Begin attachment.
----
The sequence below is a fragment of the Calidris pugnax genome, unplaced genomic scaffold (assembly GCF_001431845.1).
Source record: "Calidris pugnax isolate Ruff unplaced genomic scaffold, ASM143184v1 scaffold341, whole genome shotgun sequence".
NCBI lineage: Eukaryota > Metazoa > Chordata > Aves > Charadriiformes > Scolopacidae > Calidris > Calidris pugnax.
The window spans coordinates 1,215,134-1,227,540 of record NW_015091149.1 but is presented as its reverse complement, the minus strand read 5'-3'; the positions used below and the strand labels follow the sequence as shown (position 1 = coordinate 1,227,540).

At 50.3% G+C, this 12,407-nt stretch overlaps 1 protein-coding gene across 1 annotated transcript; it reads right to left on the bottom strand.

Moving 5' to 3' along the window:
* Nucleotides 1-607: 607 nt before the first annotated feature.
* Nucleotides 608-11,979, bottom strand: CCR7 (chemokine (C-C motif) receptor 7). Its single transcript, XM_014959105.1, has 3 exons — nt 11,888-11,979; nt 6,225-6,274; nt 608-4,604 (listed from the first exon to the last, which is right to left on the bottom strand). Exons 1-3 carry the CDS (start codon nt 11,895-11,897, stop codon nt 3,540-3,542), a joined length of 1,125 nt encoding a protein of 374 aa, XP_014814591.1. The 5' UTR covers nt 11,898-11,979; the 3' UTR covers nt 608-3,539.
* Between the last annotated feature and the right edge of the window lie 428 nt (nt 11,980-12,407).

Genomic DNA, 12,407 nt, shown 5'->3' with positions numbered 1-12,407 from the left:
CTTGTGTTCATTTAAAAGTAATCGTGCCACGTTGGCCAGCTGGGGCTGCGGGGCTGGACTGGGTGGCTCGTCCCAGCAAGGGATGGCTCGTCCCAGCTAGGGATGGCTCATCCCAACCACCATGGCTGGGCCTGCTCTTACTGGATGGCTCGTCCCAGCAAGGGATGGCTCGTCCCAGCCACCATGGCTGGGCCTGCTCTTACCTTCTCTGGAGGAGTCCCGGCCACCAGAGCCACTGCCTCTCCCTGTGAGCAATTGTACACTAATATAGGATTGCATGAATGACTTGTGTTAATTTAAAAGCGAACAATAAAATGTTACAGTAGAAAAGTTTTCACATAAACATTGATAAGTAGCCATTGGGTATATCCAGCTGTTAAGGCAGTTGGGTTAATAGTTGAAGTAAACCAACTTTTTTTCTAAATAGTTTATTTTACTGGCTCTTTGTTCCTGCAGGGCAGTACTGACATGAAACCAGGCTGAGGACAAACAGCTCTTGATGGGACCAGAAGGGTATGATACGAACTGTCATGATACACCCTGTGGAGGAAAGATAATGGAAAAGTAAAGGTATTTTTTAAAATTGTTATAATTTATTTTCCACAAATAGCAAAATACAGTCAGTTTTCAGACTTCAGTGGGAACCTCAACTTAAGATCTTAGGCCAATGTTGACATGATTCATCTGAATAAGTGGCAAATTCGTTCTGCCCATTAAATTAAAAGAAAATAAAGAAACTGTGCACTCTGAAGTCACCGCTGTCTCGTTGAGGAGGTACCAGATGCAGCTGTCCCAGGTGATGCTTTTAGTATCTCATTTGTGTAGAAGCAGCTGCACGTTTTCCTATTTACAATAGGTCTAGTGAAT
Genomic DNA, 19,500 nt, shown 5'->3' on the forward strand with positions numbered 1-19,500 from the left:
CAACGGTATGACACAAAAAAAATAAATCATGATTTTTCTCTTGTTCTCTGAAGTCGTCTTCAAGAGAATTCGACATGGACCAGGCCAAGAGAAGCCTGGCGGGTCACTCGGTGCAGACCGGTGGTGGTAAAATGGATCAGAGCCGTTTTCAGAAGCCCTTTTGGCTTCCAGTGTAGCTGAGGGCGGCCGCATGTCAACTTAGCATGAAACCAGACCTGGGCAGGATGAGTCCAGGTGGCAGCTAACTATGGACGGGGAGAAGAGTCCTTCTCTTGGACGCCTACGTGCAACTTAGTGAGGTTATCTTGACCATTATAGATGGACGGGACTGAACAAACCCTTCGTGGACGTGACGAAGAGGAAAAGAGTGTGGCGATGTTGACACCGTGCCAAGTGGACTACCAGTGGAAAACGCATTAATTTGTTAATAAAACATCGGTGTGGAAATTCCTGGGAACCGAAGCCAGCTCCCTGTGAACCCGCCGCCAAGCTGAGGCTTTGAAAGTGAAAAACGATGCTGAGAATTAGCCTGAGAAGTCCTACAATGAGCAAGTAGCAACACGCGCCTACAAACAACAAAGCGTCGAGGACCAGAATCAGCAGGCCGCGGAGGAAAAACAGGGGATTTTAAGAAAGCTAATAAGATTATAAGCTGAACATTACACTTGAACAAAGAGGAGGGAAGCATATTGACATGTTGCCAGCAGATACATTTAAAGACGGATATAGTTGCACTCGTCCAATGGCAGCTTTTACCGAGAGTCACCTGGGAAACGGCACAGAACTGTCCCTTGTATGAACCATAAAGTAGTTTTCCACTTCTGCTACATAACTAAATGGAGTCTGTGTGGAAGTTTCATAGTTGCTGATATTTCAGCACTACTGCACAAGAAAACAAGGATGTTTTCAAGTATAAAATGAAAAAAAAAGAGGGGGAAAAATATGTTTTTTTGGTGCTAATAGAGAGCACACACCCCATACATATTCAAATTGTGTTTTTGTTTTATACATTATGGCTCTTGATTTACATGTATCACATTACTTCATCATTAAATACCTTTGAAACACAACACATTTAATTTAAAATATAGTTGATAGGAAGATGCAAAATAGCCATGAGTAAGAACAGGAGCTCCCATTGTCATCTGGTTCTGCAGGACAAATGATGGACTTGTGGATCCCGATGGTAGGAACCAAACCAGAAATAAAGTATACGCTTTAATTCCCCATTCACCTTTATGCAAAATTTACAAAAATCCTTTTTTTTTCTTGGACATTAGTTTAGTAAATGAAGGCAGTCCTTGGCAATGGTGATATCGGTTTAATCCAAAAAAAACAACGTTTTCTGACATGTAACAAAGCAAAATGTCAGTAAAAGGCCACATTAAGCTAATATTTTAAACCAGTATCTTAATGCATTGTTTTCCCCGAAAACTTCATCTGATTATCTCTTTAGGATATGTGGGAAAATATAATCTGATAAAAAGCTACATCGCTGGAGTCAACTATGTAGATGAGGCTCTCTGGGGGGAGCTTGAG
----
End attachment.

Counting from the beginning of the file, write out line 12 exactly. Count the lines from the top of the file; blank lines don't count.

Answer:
Genomic DNA, 19,500 nt, shown 5'->3' on the forward strand with positions numbered 1-19,500 from the left: